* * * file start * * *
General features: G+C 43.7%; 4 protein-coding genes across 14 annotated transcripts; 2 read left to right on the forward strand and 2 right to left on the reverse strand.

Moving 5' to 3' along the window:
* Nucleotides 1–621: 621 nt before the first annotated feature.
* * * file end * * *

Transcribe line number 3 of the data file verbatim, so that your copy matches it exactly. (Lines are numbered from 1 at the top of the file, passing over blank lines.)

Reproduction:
* Nucleotides 1–621: 621 nt before the first annotated feature.